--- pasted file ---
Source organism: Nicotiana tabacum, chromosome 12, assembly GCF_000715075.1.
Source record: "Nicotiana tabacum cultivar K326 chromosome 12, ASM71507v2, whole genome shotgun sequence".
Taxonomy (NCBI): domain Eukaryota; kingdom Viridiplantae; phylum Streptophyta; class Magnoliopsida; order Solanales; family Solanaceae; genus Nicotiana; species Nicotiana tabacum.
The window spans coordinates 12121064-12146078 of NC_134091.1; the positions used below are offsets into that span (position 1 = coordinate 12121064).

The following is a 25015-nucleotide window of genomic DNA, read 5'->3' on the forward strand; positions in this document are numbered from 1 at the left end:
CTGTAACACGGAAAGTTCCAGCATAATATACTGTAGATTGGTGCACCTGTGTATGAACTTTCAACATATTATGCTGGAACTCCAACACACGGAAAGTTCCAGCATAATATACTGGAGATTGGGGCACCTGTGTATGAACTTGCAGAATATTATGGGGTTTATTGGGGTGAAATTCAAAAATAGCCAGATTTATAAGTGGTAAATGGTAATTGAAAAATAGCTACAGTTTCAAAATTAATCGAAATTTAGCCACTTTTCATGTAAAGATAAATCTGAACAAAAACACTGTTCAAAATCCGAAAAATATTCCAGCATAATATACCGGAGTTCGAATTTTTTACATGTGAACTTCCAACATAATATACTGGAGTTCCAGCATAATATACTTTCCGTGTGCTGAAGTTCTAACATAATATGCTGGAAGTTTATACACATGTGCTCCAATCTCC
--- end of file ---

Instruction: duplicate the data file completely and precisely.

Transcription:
Source organism: Nicotiana tabacum, chromosome 12, assembly GCF_000715075.1.
Source record: "Nicotiana tabacum cultivar K326 chromosome 12, ASM71507v2, whole genome shotgun sequence".
Taxonomy (NCBI): domain Eukaryota; kingdom Viridiplantae; phylum Streptophyta; class Magnoliopsida; order Solanales; family Solanaceae; genus Nicotiana; species Nicotiana tabacum.
The window spans coordinates 12121064-12146078 of NC_134091.1; the positions used below are offsets into that span (position 1 = coordinate 12121064).

The following is a 25015-nucleotide window of genomic DNA, read 5'->3' on the forward strand; positions in this document are numbered from 1 at the left end:
CTGTAACACGGAAAGTTCCAGCATAATATACTGTAGATTGGTGCACCTGTGTATGAACTTTCAACATATTATGCTGGAACTCCAACACACGGAAAGTTCCAGCATAATATACTGGAGATTGGGGCACCTGTGTATGAACTTGCAGAATATTATGGGGTTTATTGGGGTGAAATTCAAAAATAGCCAGATTTATAAGTGGTAAATGGTAATTGAAAAATAGCTACAGTTTCAAAATTAATCGAAATTTAGCCACTTTTCATGTAAAGATAAATCTGAACAAAAACACTGTTCAAAATCCGAAAAATATTCCAGCATAATATACCGGAGTTCGAATTTTTTACATGTGAACTTCCAACATAATATACTGGAGTTCCAGCATAATATACTTTCCGTGTGCTGAAGTTCTAACATAATATGCTGGAAGTTTATACACATGTGCTCCAATCTCC